April 2019

Greetings to God’s Beloved People,

This is the time that we witness the depth of God’s amazing love for us most clearly.  I hope that as we come to the end of our 40 days of Lent and make our final preparations for Holy Week that you have been richly blessed in this journey.  I certainly have.

 I have so enjoyed watching us try to learn how to fold the complicated origami butterflies as our community discipline.  I came face to face with all the feelings that surround me when I am learning something new and my own frustrations at not taking the time to read all of the instructions, guessing and hoping I did it right, not wanting to appear stupid and adding the word ‘torture’ to the “discipline” bulletin board.  And I was reassured that I was not alone as I watched the origami folding on Wednesdays and Sundays as people tried and failed and succeeded and I watch some become teachers and some take the instructions and paper home to try in solitude or with the help of YouTube. I am grateful for Nicole’s instructions and her patience.  I am grateful for this community of faith and our willingness to try.

 Due to the blessing of Intern Nicole and her faithful leadership, I was able to take some time in the “wilderness” of Iowa, Nebraska and Colorado to spend some time on Copper Mountain.  It was good to be away for a bit of time and in the “wilderness”.  As Lydia and I drove across these states with their familiar landscapes and smells and some flooding at the Platte River, I also delighted in seeing a cowboy on horse, out early in the morning checking the spring calves.  And as we drove through the mountains I was in awe of the beauty of God’s creation and human ingenuity to make a path not only through the mountains but also in the delight to be able to traverse the mountains through chair lifts and skis. And to conclude this time with being in the most perfect place to experience sunset and full moon rise on the plains of Nebraska.  It was breathtaking to see multitude of colors everywhere I looked.  My whole being was filled in this “wilderness” experience.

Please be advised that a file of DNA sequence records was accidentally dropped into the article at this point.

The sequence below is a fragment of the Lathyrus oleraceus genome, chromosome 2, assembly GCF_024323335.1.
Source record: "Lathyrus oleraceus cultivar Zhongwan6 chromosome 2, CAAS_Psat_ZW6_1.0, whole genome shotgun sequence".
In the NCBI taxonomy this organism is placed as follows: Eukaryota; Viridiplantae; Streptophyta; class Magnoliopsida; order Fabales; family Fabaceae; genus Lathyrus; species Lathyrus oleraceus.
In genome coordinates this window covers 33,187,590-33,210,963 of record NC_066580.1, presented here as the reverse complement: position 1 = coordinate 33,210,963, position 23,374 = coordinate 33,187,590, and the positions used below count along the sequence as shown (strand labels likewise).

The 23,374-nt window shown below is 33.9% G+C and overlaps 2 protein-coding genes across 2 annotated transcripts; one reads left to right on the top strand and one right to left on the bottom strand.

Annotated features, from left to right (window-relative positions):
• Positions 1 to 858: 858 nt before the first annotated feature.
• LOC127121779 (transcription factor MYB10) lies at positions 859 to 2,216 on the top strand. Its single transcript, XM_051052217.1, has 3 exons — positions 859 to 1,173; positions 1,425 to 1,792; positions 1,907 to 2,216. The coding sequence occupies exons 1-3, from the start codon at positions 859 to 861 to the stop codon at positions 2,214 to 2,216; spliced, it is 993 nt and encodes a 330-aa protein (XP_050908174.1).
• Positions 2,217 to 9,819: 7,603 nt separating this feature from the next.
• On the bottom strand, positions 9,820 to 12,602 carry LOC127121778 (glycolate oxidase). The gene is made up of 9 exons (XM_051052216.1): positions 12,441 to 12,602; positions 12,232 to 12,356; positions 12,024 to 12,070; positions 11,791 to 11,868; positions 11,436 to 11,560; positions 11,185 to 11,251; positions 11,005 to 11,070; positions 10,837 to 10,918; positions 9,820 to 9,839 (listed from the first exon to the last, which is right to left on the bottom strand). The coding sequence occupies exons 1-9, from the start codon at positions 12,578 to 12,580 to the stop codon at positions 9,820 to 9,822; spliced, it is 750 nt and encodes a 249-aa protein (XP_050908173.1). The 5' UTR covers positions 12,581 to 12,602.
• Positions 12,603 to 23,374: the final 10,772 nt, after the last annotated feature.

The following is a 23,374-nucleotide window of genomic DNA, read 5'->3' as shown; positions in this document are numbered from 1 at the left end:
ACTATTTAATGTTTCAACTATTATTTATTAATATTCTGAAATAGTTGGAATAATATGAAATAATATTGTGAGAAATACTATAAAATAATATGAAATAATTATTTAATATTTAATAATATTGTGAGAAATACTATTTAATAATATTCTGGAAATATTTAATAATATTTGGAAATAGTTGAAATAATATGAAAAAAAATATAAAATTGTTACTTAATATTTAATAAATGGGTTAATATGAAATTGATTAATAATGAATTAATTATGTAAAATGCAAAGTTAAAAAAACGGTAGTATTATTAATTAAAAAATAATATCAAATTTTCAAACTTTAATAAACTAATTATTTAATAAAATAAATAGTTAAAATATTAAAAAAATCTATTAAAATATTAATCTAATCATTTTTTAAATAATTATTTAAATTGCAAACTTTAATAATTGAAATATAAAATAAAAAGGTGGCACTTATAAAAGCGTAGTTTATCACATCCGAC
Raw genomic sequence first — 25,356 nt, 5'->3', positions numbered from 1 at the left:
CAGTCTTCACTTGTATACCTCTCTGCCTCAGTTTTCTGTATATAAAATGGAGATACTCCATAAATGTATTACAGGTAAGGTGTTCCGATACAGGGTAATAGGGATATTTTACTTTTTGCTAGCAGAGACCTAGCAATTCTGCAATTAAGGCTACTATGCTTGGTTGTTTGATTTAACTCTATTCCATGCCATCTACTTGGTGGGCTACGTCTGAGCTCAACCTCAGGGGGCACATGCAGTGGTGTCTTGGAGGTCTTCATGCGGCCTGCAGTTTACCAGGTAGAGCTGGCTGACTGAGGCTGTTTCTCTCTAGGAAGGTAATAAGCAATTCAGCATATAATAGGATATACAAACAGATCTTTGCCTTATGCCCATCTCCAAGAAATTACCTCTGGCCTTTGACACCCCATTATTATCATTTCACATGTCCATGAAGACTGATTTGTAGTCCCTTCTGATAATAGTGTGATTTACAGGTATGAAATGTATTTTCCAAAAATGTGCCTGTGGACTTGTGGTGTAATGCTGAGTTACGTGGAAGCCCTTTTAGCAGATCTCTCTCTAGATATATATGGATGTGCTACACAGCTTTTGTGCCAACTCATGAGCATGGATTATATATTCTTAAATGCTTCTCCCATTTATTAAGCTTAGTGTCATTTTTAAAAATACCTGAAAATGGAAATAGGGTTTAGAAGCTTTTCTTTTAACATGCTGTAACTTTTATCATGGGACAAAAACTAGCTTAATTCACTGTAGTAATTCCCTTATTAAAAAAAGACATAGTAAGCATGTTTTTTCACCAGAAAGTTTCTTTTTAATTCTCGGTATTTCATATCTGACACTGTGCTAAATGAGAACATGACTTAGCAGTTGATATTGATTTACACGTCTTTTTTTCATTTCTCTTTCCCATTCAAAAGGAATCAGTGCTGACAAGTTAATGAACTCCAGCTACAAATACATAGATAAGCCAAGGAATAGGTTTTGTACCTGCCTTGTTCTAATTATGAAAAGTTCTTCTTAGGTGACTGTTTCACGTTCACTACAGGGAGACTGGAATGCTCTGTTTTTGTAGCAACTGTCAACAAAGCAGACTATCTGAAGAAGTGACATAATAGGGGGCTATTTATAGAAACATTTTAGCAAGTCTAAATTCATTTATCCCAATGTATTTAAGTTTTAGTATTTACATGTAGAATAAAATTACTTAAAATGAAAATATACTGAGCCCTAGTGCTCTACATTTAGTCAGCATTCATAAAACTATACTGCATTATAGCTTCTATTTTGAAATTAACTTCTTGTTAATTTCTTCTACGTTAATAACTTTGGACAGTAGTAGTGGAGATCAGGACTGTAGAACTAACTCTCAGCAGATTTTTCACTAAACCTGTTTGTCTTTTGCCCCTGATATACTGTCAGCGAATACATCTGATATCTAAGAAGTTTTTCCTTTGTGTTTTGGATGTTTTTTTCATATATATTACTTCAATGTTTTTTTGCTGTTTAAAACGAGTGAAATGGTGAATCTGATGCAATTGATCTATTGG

I was gifted with teaching Psalm 104 in our adult class which affirmed my experience with God’s creation.  Take a read through this Psalm and see if it encourages you to trust God.  When I look at the creation of this world and spend time in it, I can’t but help think of God’s amazing creativity and artistry.  And why wouldn’t I trust God with all that I am as I look at God’s creation? 

Then within just a couple of days, I came across two different Lenten devotions (SE Iowa Synod & ELCA Worship) that used the same Japanese illustration, “Kintsugi”, the art of putting broken pieces back together with gold creating a more beautiful and durable piece of art.  Barbara Bloom states that “they believe that when something breaks and has suffered damage and has a history it becomes more beautiful.”

I look at the beauty that God brought to us, to humanity, to our brokenness, our history and added God’s kind of gold.  God became one of us by entering into the very fullness of our humanity.  Jesus entered into the hurt of our humanity and our death and created beautiful new life for us.  So I take a new look at my sin, my brokenness and my rough edges, knowing that the Holy Spirit meets me here to do some amazing work.  I know this because of this journey in the wilderness and the witness of Jesus.

 Believing It Boldly Loving Expansively,

Pastor Connie Spitzack

March 2019

Greetings Holy People of God,

In my annual report for 2017, I had hoped to devote time and energy into Sabbatical planning for 2018 and then other things came up that drew my attention away from planning a sabbatical. The preschool flooring project ended up with asbestos abatement, internship for Nicole, and my mother’s death all added together to put planning on the back burner. So, when I wrote my 2018 annual report, I rededicated my efforts. With all staff in place this year and with Intern Nicole able to share in pastoral duties, I would like to apply for the 2019 Lilly Endowment National Clergy Renewal Program. This just might be a practice run seeing the deadline for submitting applications is April 11, 2019 with the intention of the sabbatical taking place in the summer of 2020. But we seem to work well with deadlines.